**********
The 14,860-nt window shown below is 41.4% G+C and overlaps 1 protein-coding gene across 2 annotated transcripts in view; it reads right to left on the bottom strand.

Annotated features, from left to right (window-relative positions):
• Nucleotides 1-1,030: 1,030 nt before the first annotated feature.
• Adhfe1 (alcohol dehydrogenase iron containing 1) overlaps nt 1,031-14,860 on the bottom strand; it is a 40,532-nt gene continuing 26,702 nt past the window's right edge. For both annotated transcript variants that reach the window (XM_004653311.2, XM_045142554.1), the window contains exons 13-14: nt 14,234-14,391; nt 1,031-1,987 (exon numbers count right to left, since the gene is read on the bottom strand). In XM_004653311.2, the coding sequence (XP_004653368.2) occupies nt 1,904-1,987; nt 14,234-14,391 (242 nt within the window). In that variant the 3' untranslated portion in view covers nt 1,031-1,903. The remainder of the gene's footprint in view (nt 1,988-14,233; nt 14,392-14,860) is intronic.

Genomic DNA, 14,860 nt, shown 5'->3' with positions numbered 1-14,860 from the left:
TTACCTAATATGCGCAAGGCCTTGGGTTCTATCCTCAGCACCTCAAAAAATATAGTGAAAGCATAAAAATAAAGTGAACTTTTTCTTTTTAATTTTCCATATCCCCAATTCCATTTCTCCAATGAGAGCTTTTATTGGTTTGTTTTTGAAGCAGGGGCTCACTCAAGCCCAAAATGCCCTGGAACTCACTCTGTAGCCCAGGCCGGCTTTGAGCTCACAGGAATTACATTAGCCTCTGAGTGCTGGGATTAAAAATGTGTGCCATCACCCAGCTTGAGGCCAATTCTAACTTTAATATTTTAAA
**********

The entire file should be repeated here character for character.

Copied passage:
The 14,860-nt window shown below is 41.4% G+C and overlaps 1 protein-coding gene across 2 annotated transcripts in view; it reads right to left on the bottom strand.

Annotated features, from left to right (window-relative positions):
• Nucleotides 1-1,030: 1,030 nt before the first annotated feature.
• Adhfe1 (alcohol dehydrogenase iron containing 1) overlaps nt 1,031-14,860 on the bottom strand; it is a 40,532-nt gene continuing 26,702 nt past the window's right edge. For both annotated transcript variants that reach the window (XM_004653311.2, XM_045142554.1), the window contains exons 13-14: nt 14,234-14,391; nt 1,031-1,987 (exon numbers count right to left, since the gene is read on the bottom strand). In XM_004653311.2, the coding sequence (XP_004653368.2) occupies nt 1,904-1,987; nt 14,234-14,391 (242 nt within the window). In that variant the 3' untranslated portion in view covers nt 1,031-1,903. The remainder of the gene's footprint in view (nt 1,988-14,233; nt 14,392-14,860) is intronic.

Genomic DNA, 14,860 nt, shown 5'->3' with positions numbered 1-14,860 from the left:
TTACCTAATATGCGCAAGGCCTTGGGTTCTATCCTCAGCACCTCAAAAAATATAGTGAAAGCATAAAAATAAAGTGAACTTTTTCTTTTTAATTTTCCATATCCCCAATTCCATTTCTCCAATGAGAGCTTTTATTGGTTTGTTTTTGAAGCAGGGGCTCACTCAAGCCCAAAATGCCCTGGAACTCACTCTGTAGCCCAGGCCGGCTTTGAGCTCACAGGAATTACATTAGCCTCTGAGTGCTGGGATTAAAAATGTGTGCCATCACCCAGCTTGAGGCCAATTCTAACTTTAATATTTTAAA